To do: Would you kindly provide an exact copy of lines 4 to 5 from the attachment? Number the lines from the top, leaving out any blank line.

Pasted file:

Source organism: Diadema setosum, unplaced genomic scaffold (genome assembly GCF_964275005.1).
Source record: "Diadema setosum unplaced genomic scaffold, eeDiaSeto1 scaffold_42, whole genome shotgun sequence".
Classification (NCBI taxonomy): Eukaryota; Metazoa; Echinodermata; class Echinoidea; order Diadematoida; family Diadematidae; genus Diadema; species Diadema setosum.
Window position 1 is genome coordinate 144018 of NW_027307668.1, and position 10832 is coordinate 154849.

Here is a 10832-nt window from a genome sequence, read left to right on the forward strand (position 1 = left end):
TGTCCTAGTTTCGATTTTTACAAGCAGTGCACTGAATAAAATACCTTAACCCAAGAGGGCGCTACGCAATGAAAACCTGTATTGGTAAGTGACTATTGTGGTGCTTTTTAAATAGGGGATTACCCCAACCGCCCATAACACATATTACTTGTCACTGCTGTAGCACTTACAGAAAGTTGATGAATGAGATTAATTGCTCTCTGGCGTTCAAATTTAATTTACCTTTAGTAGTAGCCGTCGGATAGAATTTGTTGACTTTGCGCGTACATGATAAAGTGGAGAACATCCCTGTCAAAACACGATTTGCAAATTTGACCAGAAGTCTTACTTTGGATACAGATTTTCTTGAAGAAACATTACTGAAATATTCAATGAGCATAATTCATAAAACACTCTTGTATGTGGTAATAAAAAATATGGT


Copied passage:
Window position 1 is genome coordinate 144018 of NW_027307668.1, and position 10832 is coordinate 154849.

Here is a 10832-nt window from a genome sequence, read left to right on the forward strand (position 1 = left end):